The angles and lines that create the shape of a subject are often really interesting – but easily simplified or rounded out by our brains and hands. When we draw the negative space in the areas where aspects of a subject intersect, it is easier to preserve these interesting angles and shapes.
In the video when I paint, I touch on looking at the colors on the surface of the plant as dark and light color blocks of negative and positive spaces.
This works for painting this particular plant because the leaf variegation of lighter and darker greens is very graphic, blocky, and textural. The (positive) lights “pop” off the (negative) darks, but we actually paint the dark shapes to allow the light shapes to shine through and appear “on top”.
And while even on a plain green leaf there could always be graphic highlights or shadows, most leaves have more of a fade than hard edged shapes like the Sansevieria we draw here. You probably wouldn’t really use this type of positive/negative language when talking about color blocks in a traditional way.
Normally positive and negative is used to describe the actual shapes and lines relationship. But it works here in this particular case.
Check out this video I made explaining the concept of using the negative space to draw and paint. This should help you think about the shapes surrounding your subject as a tool for actually drawing your subject.
The progression I use in the video is:
- Draw in pencil
- Trace the lines in pen
Watch the video all the way through and then create your own nature artwork, or pause the video and draw and paint along with me – Or – watch it through and then go back and draw & paint along!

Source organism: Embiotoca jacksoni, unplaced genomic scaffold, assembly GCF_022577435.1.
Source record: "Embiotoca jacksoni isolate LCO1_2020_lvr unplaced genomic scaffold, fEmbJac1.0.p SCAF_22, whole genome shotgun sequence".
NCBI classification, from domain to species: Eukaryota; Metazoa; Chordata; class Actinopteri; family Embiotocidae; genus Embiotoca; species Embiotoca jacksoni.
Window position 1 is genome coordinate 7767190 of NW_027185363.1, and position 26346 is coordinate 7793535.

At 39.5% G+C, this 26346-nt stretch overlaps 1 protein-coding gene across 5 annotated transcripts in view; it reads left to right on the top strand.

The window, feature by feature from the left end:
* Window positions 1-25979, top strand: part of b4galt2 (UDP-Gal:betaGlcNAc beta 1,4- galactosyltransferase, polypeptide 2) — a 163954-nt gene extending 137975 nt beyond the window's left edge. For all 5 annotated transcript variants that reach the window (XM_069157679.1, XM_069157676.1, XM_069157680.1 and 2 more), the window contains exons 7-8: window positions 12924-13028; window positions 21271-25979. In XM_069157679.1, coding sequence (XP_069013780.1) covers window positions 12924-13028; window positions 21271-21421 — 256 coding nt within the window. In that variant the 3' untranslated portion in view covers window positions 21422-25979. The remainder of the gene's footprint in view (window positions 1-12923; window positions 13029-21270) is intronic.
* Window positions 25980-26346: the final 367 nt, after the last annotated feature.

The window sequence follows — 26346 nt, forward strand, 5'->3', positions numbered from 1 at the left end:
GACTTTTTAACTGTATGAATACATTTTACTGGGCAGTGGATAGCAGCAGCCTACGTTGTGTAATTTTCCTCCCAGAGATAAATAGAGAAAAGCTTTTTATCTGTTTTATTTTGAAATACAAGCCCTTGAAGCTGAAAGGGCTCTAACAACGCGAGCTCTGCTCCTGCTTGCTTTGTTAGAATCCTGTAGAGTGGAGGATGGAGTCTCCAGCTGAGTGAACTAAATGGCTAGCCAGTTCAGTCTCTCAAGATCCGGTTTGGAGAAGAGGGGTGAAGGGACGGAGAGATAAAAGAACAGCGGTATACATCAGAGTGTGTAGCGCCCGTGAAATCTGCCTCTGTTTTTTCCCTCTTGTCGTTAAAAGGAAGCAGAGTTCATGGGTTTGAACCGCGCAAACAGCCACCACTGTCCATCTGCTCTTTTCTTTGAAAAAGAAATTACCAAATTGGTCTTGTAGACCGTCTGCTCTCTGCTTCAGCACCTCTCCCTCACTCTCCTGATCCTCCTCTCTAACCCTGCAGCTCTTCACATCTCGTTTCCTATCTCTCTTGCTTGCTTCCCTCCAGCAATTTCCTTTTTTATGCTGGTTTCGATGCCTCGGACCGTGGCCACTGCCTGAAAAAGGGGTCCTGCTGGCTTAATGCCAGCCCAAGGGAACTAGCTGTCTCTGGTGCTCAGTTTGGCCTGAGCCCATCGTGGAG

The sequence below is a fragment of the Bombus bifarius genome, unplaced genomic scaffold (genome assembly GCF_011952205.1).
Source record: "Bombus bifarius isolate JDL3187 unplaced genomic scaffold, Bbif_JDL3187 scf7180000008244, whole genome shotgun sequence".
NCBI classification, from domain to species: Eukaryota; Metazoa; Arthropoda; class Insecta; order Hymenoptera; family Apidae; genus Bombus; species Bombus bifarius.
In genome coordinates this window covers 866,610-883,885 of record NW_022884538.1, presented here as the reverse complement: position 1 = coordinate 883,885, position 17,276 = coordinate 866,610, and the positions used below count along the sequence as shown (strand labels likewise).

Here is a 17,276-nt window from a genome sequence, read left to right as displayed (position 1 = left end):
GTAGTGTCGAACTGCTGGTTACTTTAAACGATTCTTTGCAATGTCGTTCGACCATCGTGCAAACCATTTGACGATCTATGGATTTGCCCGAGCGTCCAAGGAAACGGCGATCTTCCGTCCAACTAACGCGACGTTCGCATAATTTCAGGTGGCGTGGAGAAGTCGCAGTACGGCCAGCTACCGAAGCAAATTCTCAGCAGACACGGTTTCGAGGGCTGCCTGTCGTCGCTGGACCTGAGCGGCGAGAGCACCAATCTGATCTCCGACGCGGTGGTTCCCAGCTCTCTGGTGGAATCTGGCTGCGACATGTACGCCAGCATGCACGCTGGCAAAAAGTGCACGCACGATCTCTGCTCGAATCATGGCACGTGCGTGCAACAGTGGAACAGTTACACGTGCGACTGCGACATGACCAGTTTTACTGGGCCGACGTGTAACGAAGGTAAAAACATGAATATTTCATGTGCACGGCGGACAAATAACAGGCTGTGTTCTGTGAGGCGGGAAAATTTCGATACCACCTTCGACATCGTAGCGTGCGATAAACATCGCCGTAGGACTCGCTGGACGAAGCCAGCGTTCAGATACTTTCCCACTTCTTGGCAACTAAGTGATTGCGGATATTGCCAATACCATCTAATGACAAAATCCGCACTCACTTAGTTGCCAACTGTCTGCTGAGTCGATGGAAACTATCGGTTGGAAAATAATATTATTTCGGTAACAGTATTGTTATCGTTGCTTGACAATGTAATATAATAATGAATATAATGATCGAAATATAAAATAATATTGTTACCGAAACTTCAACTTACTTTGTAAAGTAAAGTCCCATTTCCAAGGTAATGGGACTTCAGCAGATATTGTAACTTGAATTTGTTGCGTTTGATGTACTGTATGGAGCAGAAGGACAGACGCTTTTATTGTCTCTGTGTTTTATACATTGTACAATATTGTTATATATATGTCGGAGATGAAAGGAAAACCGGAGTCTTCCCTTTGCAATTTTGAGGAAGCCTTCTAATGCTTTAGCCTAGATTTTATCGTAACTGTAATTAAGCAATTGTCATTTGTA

Did you notice…
How once your subject is painted, the closed negative spaces really shine through.
These sharp enclosed negative space areas are just as much a part of the subject as the positive space (the actual “thing” you are drawing and painting).
Also notice how keeping clean lines and sharp angles bordering the open negative space makes your image pop off the page. These clean lines and definitive negative space shapes are what helps an art image seem confident.
A few more finishing details on painting the pot. The pot was shiny white, and I was in a blue environment, so as a way to paint white on a white page, I painted the blue reflected light into the pot, and left the highlights the white of the page.
Additionally, the pot was on a wood base, so I use a complimentary orange to represent the wood and then brought some of the orange (diluted) up into the base of the pot where that reflected light color from below acts as a shadow, as well as grounds the pot.
Also, I added some swatches of the colors I used onto the page just for fun. Since my paint set is new, this also helps me remember what colors I used and mixed in this image’s palette so I can replicate the colors again later if I want.
How did looking at the negative space help you draw the positive shapes?
Share in the comments below!
Share photos of your drawings & paintings on Instagram #wingswormsandwonder !
Seeds to Sprout
Get your own Limited Edition set of Wings, Worms, and Wonder + Viviva Colors watercolor paints (the paints I use in the video) https://vivivacolors.com/products/viviva-and-wings-worms-wonder-limited-edition-spring-set-16-colors
Or – pre-order the Draw Yourself Back to Nature Book + the Limited Edition Wings, Worms, and Wonder + Viviva Colors paints Set here! Orders ship by mid June! https://www.etsy.com/listing/1020867259/pre-order-viviva-paint-set-draw-yourself?ref=shop_home_active_1&crt=1
Did you like this little appetizer for using shapes and space to grow your nature journaling techniques? Learn more and Join the June 5 live online workshop “Nature is Simply Shapes” here! https://www.wingswormsandwonder.com/simply-shapes/